NOVEMBER 8, 2012, was a day we won’t forget on the Solmar V. It was our first trip back to Roca Partida, a very special, isolated dive-site some 300 miles south-west of Cabo San Lucas in Mexico.
We were excited because the weather was great, the water warm and there was a good chance of seeing whale sharks. After a five-minute ride in the pangas, we dropped into the water.
We took our time taking in the scale of this place. Fish of all colours and sizes filled the water column, and there were sharks everywhere we looked – Galapagos, silvertip and whitetip.
With 25m visibility we could observe everything at once, so it was almost a sensory overload.
At the north point, we saw a large shadow. An 11m whale shark was heading right for us – we were ecstatic!
As it swam closer, we noticed something odd. A line some 15cm thick was wrapped completely around this female’s midsection. We were saddened because the line seemed to dig into the thick epidermis, and had obviously been there for a long time.
Closer inspection revealed large anemones and gooseneck barnacles covering the whole line. The growth seemed to irritate the whale shark with every swagger of its giant tail. We watched as it swam away into the blue.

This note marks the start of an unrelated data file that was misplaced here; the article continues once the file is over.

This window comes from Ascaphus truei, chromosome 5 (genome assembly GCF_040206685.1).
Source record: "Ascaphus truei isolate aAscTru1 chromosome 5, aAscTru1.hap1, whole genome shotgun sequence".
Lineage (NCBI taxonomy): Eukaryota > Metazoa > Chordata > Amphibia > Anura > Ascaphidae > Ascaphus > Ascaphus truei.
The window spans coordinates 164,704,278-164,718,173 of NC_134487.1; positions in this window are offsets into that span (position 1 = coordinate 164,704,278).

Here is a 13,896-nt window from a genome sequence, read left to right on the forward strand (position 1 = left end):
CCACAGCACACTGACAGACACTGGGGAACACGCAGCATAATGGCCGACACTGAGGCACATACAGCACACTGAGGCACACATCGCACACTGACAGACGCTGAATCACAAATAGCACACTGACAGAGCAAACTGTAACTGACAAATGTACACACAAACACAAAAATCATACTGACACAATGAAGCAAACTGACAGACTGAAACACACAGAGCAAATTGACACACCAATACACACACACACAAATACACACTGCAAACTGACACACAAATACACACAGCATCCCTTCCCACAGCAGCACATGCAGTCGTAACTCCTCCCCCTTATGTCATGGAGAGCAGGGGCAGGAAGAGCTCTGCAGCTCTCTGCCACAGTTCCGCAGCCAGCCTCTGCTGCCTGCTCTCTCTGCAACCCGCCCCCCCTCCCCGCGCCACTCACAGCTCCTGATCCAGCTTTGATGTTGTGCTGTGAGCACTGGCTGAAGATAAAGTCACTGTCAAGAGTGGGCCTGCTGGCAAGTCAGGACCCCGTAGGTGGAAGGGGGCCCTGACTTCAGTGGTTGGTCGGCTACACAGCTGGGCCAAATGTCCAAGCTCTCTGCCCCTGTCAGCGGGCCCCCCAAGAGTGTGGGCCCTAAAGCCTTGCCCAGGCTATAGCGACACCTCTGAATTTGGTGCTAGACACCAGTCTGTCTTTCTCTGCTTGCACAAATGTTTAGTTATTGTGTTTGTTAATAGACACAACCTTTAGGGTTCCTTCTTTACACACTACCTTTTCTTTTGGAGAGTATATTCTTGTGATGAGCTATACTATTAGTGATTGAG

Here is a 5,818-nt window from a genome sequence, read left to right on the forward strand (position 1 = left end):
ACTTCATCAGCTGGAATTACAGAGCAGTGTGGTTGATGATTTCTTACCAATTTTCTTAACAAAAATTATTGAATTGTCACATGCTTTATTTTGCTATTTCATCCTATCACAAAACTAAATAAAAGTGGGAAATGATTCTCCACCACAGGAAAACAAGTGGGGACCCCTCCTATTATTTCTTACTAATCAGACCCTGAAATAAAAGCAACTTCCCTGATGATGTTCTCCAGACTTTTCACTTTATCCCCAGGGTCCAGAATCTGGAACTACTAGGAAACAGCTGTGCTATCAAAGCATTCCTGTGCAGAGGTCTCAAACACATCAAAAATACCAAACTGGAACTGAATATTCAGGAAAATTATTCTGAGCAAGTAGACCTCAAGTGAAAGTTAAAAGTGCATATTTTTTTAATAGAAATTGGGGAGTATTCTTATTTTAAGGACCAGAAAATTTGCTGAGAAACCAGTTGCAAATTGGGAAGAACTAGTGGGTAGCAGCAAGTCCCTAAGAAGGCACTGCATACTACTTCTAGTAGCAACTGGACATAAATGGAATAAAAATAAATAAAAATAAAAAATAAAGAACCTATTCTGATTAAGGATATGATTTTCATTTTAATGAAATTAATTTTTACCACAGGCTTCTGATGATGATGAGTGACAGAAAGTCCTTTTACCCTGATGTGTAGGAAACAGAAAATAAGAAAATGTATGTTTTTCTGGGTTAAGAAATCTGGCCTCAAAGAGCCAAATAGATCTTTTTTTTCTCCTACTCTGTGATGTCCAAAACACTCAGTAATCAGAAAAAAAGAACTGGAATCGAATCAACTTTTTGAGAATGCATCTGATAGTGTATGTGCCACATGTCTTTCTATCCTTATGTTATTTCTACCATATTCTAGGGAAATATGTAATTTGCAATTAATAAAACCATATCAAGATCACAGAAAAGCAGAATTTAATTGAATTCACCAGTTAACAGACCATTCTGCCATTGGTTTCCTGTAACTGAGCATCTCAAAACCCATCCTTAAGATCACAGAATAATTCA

Between dives, we discussed cutting the poor shark free. Everyone had an opinion: some thought it would freak out and swim away fast, others thought it impossible to cut through the thick line.
Either way it would be dangerous, especially if the shark was deep. But in case he had a chance, our lead divemaster, Dani, borrowed a knife from a guest.
Our second dive started much like the first, but all we could think about was the whale shark. Within minutes my group saw it, and we were able to get an idea of the damage the line had done.
It had to come off. None of us had a knife, so we looked for Dani, but his group was a bit further down the dive-site.
Knowing that our spotted friends are creatures of habit, we waited in the same area. Towards the end of the dive we were at about 18m when I spotted the whale shark at more than 30m, which would blow the group’s profiles.
So we slowly swam down to about 25m and it swam towards us. Just as we met, Dani charged from above and grabbed the line on the shark.
With great tenacity, he sawed away and made quick work of it, eventually peeling the line from the shark’s flesh. The great fish brushed the line off and shed it like a chain of bondage – it was free. Wow!
I swam back down to pick up the line for Dani, so that we could prove to the rest of the group that the impossible was in fact possible.
It was a feeling of relief to have saved this ocean creature from the negative impact that we humans sometimes impose on them. Our oceans will survive because of people like Dani.